To rely solely and strictly on Keynes is to accept that the role of the State, in balancing accounts, might as well fund a useless search for banknotes in an abandoned coal mine. Following the wisdom of Steve Jobs, mentioned earlier, it is the State that should ‘stay foolish’ in its pursuit of technological development and social problem solving. Whether the State is making an investment in the Internet or clean energy in the name of national security (having imagined a new ‘threat’) or in the name of climate change (or just as often ‘energy independence’), it can do so on a scale and with tools not available to businesses (i.e. taxation, regulation). If a central hurdle to business investment in new technology is that it will not make investments that can create benefits for the ‘public good’ (since it then can’t capture the majority of the value created), then it is essential the State do so — and worry about how to transform those investments into new economic growth later. ‘Foolish’ businesses will not survive, as they all must take calculated risks related to product development and entry into new markets. Apple’s success did not hinge on its ability to create novel technologies, it hinged on its organizational capabilities in integrating, marketing and selling those low-hanging technologies. In contrast, the flexibility of the State is an important asset, which should be allowed to make its ‘foolish’ investments in technology in a targeted and purposeful manner. Who would ever have guessed that technology created to preserve communication abilities during a nuclear war would become the world’s go-to platform for knowledge, communication and commerce? How many back then thought the Internet was a ‘foolish’ way to invest millions in taxpayer dollars?

Related:

Lunch with the FT: Mariana Mazzucato

Mazzucato studied history and international relations at Tufts University in Massachusetts but was increasingly drawn to economic history and theory, which she pursued at the New School for Social Research in New York, home to generations of radical intellectuals. Her doctorate was on technological change, with particular reference to the US car industry. She was later a research fellow at London Business School and taught at Bocconi University in Milan before taking up her current chair at Sussex in 2011.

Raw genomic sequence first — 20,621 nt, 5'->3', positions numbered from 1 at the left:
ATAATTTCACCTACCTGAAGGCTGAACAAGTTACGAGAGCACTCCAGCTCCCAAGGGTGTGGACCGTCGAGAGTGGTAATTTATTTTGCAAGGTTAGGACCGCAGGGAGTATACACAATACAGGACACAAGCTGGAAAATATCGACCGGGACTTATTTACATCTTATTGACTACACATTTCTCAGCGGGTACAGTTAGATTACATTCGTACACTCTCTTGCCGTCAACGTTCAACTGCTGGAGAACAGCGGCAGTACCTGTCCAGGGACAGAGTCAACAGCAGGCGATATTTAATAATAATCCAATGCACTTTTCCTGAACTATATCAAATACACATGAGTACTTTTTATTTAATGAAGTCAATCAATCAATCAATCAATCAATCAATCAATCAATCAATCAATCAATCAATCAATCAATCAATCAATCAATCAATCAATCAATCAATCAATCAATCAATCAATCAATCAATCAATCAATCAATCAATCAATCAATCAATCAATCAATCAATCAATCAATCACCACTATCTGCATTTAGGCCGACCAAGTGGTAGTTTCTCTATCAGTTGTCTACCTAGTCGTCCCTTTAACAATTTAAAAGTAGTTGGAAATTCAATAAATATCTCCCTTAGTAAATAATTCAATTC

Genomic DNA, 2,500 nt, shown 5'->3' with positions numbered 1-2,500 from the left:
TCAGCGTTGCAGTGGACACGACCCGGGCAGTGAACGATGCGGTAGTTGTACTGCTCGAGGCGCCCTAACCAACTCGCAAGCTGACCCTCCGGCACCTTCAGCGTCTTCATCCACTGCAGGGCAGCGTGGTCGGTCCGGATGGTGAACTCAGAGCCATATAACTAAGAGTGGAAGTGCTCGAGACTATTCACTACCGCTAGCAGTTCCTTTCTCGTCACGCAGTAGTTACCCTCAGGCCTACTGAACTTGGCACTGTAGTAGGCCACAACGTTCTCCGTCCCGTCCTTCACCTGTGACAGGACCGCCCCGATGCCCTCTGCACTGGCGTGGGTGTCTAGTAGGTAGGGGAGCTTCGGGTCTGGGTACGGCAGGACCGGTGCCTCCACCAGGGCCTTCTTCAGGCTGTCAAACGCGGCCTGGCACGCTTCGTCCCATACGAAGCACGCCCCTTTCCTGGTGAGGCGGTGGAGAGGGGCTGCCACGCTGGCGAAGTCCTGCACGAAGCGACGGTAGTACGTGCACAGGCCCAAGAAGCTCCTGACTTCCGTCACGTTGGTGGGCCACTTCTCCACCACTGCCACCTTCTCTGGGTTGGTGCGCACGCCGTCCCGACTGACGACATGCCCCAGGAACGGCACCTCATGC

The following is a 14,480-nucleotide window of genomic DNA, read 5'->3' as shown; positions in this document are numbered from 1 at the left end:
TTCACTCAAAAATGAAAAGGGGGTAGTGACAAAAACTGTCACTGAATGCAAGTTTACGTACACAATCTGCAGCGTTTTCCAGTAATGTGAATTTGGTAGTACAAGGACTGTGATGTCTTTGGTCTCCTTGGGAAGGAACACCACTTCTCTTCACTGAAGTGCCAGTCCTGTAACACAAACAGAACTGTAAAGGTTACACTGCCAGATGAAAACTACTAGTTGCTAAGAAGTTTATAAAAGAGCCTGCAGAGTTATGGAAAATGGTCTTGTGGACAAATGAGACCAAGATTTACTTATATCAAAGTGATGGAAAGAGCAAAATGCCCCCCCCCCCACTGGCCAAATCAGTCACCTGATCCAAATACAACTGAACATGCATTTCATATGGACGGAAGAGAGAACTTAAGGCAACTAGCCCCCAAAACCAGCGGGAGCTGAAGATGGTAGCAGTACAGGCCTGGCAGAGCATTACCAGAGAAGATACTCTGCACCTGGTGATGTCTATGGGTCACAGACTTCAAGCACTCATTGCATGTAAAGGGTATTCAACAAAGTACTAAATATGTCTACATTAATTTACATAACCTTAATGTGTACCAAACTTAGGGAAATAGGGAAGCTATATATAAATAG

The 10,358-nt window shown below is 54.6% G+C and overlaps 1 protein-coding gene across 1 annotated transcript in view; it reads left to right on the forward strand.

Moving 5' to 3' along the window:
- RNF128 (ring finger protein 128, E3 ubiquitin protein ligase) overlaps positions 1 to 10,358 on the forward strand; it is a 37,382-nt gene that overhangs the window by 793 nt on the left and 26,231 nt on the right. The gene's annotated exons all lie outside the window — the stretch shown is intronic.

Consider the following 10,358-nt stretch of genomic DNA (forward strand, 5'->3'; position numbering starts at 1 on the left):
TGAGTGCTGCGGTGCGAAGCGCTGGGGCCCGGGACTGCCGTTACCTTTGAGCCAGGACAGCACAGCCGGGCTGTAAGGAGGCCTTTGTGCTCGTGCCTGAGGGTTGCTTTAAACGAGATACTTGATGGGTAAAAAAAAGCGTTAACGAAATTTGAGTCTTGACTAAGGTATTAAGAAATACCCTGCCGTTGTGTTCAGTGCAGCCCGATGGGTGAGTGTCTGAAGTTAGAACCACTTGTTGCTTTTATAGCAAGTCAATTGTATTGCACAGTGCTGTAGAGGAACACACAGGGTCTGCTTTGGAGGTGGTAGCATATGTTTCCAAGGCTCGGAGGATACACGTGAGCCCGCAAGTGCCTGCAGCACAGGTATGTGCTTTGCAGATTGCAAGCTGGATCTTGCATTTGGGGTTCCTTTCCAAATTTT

Her research on innovation was given added urgency by the financial crash of 2008, which triggered an initial flurry of emergency government spending followed by sharp cutbacks in the public sector across Europe. This was often styled ideologically as a good thing: cuts in government spending would produce stronger, more competitive, more innovative economies — a conclusion at odds with much of her research.

“So my mission was to change that debate. If we want to have more sustainable, long-run growth, rather than finance-driven, speculative growth, then we had better understand where growth comes from,” she says. “If we actually look at the few countries that have achieved smart, innovation-led growth, you’ve had this massive government involvement. How can we square that with the whole austerity discourse?”

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Ismail Ali Manik

Ismail Ali Manik

Uni. of Adelaide & Columbia Uni NY alum; World Bank, PFM, Global Development, Public Policy, Education, Economics, book-reviews, MindMaps, @iamaniku